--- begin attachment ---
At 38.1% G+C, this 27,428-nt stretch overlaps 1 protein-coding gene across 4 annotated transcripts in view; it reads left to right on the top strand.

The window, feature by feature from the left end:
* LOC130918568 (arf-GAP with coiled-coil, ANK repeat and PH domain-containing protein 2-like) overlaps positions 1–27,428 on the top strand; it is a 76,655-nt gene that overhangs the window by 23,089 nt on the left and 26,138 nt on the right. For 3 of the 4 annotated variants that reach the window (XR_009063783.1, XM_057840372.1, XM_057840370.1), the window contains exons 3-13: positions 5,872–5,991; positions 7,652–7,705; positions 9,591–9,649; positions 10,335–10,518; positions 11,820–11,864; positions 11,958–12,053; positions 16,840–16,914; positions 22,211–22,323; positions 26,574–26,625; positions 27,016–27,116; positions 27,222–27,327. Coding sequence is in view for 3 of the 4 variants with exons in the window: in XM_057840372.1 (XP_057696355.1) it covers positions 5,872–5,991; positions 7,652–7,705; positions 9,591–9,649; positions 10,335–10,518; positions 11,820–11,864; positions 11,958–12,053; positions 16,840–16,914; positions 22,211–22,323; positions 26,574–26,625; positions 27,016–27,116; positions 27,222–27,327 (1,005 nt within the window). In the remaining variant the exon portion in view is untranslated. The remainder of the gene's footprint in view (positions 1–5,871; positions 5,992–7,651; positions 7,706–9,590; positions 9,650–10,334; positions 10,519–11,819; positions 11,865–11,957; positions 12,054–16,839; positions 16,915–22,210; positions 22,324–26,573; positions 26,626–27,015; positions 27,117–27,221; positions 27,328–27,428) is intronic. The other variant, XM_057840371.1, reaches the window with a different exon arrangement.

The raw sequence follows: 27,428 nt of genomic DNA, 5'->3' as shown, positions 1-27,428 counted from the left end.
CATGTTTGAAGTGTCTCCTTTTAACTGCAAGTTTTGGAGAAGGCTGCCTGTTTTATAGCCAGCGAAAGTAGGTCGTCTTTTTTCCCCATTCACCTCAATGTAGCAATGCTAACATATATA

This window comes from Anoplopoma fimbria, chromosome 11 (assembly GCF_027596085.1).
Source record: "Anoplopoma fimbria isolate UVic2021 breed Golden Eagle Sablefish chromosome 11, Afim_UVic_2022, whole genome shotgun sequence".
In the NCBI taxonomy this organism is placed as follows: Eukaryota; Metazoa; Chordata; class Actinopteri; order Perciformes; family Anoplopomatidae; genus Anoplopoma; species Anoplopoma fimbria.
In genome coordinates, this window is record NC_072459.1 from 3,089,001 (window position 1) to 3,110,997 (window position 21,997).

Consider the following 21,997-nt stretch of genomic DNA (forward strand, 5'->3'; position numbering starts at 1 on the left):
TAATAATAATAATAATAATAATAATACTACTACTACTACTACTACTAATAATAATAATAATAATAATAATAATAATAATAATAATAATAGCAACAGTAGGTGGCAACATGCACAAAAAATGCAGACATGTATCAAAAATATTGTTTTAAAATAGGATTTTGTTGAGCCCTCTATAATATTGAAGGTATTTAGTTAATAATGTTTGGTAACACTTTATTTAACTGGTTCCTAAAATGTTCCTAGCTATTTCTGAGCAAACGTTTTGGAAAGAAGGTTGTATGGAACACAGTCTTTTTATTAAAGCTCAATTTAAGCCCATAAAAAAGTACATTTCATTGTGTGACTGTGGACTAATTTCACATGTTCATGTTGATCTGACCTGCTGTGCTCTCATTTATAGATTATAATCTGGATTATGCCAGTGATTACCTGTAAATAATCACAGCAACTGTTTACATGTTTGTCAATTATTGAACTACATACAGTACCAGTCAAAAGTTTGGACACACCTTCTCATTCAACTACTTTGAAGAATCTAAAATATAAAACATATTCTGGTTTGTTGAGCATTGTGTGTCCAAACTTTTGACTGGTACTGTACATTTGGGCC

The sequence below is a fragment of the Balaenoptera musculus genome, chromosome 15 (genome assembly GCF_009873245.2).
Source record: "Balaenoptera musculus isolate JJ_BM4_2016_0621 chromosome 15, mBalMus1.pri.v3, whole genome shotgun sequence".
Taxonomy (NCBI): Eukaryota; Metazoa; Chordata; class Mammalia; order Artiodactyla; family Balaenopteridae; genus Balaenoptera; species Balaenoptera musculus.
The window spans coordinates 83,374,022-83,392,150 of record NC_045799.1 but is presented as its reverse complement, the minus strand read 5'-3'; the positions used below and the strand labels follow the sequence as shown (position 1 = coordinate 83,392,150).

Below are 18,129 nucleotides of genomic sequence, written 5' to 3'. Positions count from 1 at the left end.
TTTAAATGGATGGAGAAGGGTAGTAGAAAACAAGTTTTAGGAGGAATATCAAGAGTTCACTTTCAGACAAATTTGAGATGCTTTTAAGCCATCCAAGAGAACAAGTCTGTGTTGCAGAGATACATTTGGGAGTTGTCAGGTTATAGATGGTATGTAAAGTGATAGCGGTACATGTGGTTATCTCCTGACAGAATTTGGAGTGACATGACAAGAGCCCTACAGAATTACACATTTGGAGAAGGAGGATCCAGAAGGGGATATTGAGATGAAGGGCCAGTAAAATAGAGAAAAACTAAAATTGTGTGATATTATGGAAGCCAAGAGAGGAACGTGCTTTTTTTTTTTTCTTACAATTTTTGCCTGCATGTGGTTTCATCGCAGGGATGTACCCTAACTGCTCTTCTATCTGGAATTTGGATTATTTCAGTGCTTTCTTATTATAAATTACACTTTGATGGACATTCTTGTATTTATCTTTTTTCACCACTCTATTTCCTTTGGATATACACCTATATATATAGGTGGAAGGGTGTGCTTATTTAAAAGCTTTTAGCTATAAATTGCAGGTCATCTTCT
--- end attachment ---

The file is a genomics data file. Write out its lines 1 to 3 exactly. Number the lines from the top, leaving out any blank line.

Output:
At 38.1% G+C, this 27,428-nt stretch overlaps 1 protein-coding gene across 4 annotated transcripts in view; it reads left to right on the top strand.

The window, feature by feature from the left end:
* LOC130918568 (arf-GAP with coiled-coil, ANK repeat and PH domain-containing protein 2-like) overlaps positions 1–27,428 on the top strand; it is a 76,655-nt gene that overhangs the window by 23,089 nt on the left and 26,138 nt on the right. For 3 of the 4 annotated variants that reach the window (XR_009063783.1, XM_057840372.1, XM_057840370.1), the window contains exons 3-13: positions 5,872–5,991; positions 7,652–7,705; positions 9,591–9,649; positions 10,335–10,518; positions 11,820–11,864; positions 11,958–12,053; positions 16,840–16,914; positions 22,211–22,323; positions 26,574–26,625; positions 27,016–27,116; positions 27,222–27,327. Coding sequence is in view for 3 of the 4 variants with exons in the window: in XM_057840372.1 (XP_057696355.1) it covers positions 5,872–5,991; positions 7,652–7,705; positions 9,591–9,649; positions 10,335–10,518; positions 11,820–11,864; positions 11,958–12,053; positions 16,840–16,914; positions 22,211–22,323; positions 26,574–26,625; positions 27,016–27,116; positions 27,222–27,327 (1,005 nt within the window). In the remaining variant the exon portion in view is untranslated. The remainder of the gene's footprint in view (positions 1–5,871; positions 5,992–7,651; positions 7,706–9,590; positions 9,650–10,334; positions 10,519–11,819; positions 11,865–11,957; positions 12,054–16,839; positions 16,915–22,210; positions 22,324–26,573; positions 26,626–27,015; positions 27,117–27,221; positions 27,328–27,428) is intronic. The other variant, XM_057840371.1, reaches the window with a different exon arrangement.